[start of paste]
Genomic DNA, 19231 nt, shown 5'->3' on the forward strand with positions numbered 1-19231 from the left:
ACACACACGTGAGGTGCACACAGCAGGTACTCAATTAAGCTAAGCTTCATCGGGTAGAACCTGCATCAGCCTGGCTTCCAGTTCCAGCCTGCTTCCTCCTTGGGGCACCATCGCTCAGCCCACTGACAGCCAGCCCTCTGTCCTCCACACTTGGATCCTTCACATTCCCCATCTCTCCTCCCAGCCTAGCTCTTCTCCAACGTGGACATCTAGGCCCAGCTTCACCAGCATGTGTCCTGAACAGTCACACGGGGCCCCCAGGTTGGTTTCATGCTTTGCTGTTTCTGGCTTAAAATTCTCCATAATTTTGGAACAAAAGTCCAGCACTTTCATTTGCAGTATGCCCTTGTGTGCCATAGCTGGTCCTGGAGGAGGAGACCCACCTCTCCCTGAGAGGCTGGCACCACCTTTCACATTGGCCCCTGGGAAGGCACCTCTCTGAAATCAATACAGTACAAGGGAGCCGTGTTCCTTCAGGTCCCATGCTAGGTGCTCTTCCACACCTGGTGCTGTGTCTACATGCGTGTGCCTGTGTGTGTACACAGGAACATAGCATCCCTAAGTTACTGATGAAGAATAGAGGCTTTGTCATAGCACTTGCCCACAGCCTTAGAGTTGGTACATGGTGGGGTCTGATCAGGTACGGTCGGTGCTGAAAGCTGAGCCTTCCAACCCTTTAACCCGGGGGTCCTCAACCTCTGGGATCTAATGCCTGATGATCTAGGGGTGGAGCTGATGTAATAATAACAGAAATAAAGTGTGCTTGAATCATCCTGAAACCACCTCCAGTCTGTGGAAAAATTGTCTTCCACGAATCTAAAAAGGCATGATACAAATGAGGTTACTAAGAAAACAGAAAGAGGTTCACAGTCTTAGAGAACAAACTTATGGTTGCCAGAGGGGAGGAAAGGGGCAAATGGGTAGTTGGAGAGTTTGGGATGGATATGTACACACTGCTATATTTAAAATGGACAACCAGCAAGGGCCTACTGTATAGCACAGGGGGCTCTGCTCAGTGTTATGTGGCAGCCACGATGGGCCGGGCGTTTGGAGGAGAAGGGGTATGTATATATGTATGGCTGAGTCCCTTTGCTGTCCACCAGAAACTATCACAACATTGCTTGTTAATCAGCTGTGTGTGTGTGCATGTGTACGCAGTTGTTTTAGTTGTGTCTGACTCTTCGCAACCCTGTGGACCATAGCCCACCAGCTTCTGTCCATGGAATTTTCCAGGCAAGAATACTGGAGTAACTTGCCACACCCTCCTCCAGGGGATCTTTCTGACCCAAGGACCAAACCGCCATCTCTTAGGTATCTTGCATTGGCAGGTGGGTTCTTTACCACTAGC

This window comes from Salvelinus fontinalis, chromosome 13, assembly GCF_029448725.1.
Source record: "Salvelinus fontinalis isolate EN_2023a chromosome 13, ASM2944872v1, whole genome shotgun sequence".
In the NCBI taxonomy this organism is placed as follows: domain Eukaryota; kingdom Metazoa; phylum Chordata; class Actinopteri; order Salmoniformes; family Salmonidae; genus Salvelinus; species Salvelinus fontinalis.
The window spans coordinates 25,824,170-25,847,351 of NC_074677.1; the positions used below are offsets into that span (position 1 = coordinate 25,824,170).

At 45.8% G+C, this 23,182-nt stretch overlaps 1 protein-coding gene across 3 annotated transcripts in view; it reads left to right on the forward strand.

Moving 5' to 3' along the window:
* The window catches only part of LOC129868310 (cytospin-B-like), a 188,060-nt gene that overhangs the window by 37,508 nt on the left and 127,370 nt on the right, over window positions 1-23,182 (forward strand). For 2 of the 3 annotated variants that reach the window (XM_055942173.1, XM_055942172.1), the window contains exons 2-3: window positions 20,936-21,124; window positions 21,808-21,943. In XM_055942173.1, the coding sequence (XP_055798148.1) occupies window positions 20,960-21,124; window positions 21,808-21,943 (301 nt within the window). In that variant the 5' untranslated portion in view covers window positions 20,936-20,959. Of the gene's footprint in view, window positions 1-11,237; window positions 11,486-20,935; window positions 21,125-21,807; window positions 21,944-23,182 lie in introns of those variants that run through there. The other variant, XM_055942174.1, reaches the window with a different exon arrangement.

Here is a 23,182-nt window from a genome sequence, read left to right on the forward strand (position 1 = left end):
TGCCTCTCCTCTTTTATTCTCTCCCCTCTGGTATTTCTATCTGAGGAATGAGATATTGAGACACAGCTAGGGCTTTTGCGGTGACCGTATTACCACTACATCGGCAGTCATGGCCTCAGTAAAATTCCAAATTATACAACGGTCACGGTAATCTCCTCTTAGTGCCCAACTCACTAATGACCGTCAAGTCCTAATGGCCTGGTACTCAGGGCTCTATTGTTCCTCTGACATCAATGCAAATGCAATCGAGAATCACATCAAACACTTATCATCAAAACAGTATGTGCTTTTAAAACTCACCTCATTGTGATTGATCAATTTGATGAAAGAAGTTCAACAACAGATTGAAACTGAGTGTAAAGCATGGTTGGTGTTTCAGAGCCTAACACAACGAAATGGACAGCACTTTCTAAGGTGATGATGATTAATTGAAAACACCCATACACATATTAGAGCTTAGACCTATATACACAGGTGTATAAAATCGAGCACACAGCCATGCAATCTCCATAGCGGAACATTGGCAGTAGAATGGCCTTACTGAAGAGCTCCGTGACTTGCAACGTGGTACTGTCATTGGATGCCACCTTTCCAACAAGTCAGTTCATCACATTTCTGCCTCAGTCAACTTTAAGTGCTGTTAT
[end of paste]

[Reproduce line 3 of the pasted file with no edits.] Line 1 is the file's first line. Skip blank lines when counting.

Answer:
This window comes from Salvelinus fontinalis, chromosome 13, assembly GCF_029448725.1.